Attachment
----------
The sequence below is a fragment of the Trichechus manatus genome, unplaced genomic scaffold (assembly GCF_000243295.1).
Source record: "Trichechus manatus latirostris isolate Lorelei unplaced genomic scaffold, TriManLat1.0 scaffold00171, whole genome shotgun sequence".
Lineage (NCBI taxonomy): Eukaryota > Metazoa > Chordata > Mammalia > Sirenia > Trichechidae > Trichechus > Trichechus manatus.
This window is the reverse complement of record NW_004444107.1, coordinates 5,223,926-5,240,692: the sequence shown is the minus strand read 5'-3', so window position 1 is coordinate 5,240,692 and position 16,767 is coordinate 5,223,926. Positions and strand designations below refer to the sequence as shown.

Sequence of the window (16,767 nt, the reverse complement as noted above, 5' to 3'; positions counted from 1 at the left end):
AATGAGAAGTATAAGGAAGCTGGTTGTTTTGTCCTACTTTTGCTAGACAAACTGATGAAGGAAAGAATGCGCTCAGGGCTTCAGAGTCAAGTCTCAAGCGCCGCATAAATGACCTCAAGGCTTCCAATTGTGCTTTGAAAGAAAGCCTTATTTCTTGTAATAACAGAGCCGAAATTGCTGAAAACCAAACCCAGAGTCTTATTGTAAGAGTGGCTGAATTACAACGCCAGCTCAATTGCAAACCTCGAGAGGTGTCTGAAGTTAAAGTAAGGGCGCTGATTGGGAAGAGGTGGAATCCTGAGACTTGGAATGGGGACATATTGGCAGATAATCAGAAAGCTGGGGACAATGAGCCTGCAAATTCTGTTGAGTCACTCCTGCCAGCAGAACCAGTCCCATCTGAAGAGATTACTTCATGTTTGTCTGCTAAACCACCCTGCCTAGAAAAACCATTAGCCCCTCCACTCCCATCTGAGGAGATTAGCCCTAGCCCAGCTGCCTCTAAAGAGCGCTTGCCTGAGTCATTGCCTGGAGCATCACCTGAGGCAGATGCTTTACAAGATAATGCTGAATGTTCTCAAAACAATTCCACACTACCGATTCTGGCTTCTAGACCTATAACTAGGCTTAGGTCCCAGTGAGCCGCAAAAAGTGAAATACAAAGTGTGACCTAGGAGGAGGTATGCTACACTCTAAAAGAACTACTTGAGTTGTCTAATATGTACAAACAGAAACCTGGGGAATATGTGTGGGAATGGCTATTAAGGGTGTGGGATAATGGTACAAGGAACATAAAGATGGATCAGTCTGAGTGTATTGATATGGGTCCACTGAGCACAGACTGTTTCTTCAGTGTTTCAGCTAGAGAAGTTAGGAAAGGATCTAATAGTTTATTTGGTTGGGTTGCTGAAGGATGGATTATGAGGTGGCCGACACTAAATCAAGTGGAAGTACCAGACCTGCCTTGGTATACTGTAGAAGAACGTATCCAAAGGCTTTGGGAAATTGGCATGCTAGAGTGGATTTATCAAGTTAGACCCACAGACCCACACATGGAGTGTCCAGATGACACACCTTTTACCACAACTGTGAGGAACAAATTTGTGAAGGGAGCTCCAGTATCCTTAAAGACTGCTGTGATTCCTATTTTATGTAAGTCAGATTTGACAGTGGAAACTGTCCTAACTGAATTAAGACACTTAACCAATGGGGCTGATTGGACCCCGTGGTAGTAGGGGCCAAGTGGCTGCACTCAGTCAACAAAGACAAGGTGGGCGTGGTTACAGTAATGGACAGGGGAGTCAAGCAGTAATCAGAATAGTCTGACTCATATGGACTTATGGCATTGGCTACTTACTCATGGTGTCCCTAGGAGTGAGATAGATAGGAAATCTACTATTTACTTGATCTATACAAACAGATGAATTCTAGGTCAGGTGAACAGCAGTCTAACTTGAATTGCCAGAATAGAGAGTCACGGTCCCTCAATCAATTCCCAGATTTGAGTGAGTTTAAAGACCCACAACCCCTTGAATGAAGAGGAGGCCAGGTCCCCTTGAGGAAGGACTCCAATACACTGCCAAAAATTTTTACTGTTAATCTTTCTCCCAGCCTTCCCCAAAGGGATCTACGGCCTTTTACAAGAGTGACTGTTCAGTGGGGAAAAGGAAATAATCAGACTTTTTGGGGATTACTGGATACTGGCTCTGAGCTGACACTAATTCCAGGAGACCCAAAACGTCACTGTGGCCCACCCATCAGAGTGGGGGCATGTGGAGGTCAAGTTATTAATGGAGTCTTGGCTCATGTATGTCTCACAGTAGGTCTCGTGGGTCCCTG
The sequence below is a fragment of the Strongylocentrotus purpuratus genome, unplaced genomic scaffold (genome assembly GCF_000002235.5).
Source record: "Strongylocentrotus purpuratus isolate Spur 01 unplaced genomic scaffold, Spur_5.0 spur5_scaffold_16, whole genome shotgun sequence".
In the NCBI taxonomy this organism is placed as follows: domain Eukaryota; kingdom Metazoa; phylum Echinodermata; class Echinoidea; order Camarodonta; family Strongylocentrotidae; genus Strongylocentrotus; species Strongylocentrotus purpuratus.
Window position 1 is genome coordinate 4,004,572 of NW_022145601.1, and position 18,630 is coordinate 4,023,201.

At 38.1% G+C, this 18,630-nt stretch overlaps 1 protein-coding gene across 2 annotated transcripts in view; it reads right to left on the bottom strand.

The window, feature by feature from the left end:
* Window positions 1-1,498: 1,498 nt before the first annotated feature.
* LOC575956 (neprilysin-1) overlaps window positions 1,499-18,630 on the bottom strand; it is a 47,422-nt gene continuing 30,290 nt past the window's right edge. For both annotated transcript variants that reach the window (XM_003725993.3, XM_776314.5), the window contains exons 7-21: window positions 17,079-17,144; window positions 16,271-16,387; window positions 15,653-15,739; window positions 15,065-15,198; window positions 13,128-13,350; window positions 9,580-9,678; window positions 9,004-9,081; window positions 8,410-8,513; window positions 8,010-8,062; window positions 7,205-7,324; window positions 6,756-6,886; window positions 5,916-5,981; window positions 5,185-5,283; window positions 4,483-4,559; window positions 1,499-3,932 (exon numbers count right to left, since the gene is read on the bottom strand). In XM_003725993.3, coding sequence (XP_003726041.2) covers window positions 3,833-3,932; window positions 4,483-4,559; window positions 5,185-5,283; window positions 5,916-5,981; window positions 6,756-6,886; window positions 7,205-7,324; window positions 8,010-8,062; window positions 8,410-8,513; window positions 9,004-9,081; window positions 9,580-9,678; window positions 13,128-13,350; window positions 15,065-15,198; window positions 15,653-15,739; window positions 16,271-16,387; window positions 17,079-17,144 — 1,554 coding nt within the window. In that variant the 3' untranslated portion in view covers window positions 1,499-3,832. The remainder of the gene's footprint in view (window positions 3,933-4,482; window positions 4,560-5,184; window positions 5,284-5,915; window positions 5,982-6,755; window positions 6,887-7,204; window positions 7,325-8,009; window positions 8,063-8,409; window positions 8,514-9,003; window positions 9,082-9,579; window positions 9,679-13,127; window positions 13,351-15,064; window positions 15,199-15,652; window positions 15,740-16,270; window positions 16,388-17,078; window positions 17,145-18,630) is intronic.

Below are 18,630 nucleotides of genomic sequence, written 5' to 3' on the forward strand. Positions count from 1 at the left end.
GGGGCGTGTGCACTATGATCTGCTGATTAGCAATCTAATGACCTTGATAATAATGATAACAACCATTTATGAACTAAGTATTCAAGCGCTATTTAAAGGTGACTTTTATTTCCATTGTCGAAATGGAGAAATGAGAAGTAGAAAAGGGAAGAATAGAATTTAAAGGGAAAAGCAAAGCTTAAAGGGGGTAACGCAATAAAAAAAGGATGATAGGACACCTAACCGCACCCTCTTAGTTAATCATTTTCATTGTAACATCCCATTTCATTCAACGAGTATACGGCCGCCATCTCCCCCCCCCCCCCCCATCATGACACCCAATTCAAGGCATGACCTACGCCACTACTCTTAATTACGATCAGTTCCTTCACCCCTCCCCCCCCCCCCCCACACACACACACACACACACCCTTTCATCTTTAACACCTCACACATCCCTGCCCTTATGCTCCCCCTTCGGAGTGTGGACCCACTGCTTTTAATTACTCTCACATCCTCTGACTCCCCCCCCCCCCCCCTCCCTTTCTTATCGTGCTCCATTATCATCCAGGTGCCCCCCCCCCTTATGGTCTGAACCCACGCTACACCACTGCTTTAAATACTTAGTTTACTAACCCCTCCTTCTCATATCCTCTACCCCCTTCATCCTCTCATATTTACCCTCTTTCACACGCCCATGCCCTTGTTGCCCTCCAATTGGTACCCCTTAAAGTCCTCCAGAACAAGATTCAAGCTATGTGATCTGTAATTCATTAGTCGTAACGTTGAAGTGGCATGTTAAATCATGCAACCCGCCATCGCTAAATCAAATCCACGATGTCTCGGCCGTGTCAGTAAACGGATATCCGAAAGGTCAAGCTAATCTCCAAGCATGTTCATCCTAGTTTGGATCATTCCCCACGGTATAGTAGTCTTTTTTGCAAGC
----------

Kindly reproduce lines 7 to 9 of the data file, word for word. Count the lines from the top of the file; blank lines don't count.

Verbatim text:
The sequence below is a fragment of the Strongylocentrotus purpuratus genome, unplaced genomic scaffold (genome assembly GCF_000002235.5).
Source record: "Strongylocentrotus purpuratus isolate Spur 01 unplaced genomic scaffold, Spur_5.0 spur5_scaffold_16, whole genome shotgun sequence".
In the NCBI taxonomy this organism is placed as follows: domain Eukaryota; kingdom Metazoa; phylum Echinodermata; class Echinoidea; order Camarodonta; family Strongylocentrotidae; genus Strongylocentrotus; species Strongylocentrotus purpuratus.